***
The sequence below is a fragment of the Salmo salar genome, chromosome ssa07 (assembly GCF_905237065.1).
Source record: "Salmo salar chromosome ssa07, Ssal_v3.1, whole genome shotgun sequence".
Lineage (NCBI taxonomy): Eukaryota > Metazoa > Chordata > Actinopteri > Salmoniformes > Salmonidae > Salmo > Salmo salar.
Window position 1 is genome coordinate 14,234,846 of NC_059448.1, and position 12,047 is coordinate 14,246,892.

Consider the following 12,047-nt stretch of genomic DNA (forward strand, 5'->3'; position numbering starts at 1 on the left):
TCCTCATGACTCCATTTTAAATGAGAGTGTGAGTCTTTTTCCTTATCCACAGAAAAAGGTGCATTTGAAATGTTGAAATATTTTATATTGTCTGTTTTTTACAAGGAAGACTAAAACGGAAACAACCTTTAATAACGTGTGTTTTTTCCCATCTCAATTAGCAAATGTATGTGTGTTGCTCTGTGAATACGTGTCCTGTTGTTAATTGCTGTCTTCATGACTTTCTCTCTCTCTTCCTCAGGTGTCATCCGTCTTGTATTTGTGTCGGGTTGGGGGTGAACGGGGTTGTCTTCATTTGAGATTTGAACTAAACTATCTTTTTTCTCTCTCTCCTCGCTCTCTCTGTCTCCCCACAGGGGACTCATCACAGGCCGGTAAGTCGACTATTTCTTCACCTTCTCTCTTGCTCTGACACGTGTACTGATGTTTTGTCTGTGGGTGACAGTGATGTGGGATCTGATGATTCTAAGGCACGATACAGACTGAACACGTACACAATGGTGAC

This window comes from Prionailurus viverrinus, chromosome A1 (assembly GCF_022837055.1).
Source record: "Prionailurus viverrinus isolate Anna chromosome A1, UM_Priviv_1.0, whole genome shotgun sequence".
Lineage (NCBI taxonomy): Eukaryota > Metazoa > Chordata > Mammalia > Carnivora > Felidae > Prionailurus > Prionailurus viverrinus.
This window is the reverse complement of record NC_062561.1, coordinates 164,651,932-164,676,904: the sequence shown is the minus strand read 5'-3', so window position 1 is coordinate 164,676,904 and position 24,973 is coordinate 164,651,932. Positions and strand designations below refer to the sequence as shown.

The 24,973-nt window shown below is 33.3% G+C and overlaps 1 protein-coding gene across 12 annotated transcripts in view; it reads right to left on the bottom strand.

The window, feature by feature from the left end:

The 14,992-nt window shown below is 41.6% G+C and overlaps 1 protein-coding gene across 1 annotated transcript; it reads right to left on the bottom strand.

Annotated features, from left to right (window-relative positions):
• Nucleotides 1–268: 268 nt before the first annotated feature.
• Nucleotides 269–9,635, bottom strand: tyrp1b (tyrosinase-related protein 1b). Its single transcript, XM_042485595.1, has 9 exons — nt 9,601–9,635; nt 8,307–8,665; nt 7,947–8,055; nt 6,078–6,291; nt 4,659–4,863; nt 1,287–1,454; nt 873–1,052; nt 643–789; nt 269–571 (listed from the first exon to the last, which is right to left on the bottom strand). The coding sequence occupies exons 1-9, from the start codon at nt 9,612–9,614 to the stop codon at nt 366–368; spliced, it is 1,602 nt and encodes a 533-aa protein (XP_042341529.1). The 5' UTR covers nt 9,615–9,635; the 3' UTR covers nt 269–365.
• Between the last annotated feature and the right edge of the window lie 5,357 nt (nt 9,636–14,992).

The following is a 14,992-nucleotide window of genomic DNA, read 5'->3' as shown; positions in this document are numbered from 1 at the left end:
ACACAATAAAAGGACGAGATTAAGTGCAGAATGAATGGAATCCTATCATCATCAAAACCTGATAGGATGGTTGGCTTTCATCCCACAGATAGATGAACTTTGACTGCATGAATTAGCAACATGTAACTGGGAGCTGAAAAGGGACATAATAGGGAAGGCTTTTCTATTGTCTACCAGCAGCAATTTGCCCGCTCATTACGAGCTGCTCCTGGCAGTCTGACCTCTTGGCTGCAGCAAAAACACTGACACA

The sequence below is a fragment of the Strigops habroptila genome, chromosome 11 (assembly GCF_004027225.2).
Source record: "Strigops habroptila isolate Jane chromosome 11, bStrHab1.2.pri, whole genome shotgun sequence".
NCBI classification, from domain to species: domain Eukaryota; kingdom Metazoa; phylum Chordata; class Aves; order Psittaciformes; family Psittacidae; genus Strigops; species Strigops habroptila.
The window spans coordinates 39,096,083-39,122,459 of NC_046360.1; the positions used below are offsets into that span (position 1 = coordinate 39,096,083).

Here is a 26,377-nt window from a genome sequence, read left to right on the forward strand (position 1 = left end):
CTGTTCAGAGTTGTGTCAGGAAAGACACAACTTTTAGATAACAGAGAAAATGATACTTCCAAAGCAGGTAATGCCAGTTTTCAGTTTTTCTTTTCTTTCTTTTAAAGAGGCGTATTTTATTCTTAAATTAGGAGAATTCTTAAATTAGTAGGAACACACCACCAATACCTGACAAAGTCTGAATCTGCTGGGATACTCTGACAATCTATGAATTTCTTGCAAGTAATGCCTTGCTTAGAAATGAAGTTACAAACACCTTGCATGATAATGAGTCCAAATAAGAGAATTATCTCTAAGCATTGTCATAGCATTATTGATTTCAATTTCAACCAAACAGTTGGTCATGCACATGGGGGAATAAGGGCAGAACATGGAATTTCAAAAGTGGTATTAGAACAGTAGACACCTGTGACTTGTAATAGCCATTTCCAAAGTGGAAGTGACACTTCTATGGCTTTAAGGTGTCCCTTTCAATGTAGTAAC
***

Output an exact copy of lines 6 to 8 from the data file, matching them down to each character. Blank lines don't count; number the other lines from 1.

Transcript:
TCCTCATGACTCCATTTTAAATGAGAGTGTGAGTCTTTTTCCTTATCCACAGAAAAAGGTGCATTTGAAATGTTGAAATATTTTATATTGTCTGTTTTTTACAAGGAAGACTAAAACGGAAACAACCTTTAATAACGTGTGTTTTTTCCCATCTCAATTAGCAAATGTATGTGTGTTGCTCTGTGAATACGTGTCCTGTTGTTAATTGCTGTCTTCATGACTTTCTCTCTCTCTTCCTCAGGTGTCATCCGTCTTGTATTTGTGTCGGGTTGGGGGTGAACGGGGTTGTCTTCATTTGAGATTTGAACTAAACTATCTTTTTTCTCTCTCTCCTCGCTCTCTCTGTCTCCCCACAGGGGACTCATCACAGGCCGGTAAGTCGACTATTTCTTCACCTTCTCTCTTGCTCTGACACGTGTACTGATGTTTTGTCTGTGGGTGACAGTGATGTGGGATCTGATGATTCTAAGGCACGATACAGACTGAACACGTACACAATGGTGAC

This window comes from Prionailurus viverrinus, chromosome A1 (assembly GCF_022837055.1).
Source record: "Prionailurus viverrinus isolate Anna chromosome A1, UM_Priviv_1.0, whole genome shotgun sequence".